For the record, I agree with most of these sentiments; it would indeed be an excellent premise to plunk Hauer’s character into a more realistic setting, and the results more meaningful. But I’m here to tell you it can be a truly unpleasant world we live in these days, and the fictionalized violence of exploitation-era films occasionally makes its way into reality (at least depending on who you talk to).

So yes, I think Hobo with a Shotgun has plenty of social commentary to offer, and plenty of thought-provoking moments that are worthy of serious discussion. Because when you watch the news every now and then, don’t you get fed up sometimes? Can’t you identify on some level with someone who has nothing to lose just saying, “Enough’s enough”? Doesn’t a tiny, tiny part of you want to reach for a shotgun?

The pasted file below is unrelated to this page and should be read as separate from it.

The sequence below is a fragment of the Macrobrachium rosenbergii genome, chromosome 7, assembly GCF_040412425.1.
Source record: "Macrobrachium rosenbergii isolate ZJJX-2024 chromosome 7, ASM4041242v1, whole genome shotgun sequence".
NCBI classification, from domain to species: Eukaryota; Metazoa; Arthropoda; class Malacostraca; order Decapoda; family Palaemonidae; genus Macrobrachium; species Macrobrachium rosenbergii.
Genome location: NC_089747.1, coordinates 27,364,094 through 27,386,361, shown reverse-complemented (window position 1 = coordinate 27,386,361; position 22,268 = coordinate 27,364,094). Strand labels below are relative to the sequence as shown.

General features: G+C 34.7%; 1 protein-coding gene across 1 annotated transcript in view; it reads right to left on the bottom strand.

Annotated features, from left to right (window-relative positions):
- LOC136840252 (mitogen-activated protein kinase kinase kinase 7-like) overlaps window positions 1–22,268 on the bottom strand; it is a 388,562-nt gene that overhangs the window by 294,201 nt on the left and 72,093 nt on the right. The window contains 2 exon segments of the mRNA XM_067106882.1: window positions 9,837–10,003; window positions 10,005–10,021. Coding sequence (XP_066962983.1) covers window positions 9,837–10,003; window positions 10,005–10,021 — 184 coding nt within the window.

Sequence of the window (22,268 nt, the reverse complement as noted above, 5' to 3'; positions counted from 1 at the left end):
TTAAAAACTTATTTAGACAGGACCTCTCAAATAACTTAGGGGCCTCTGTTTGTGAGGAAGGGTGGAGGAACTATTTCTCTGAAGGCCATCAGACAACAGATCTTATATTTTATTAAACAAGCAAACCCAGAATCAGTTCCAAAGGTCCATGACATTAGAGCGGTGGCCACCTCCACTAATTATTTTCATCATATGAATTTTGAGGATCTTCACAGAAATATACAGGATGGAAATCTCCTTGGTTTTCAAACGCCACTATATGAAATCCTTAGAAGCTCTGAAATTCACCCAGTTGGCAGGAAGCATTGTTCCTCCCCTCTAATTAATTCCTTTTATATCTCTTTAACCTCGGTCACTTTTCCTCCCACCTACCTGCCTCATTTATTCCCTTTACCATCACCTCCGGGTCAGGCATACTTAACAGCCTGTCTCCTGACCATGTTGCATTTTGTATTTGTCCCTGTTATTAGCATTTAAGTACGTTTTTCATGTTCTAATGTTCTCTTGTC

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13 Comments

  1. As a lover of bad/good movies, I thoroughly enjoyed the shit outta this movie. I had gotten into bad/good movies around 2004, and by the time Grindhouse came along I was right there for the ride. You can bet I saw this in theaters and had a ball. Hauer was perfect in this. When I heard rumors that they were making the trailer into an actual film, he was the FIRST actor that popped into my head. So I was very pleased with his choice.

    Oh and thanks to this movie I finally found the sub-genre of 80’s inspired electro-synth music (Powerglove did the “Plague” theme).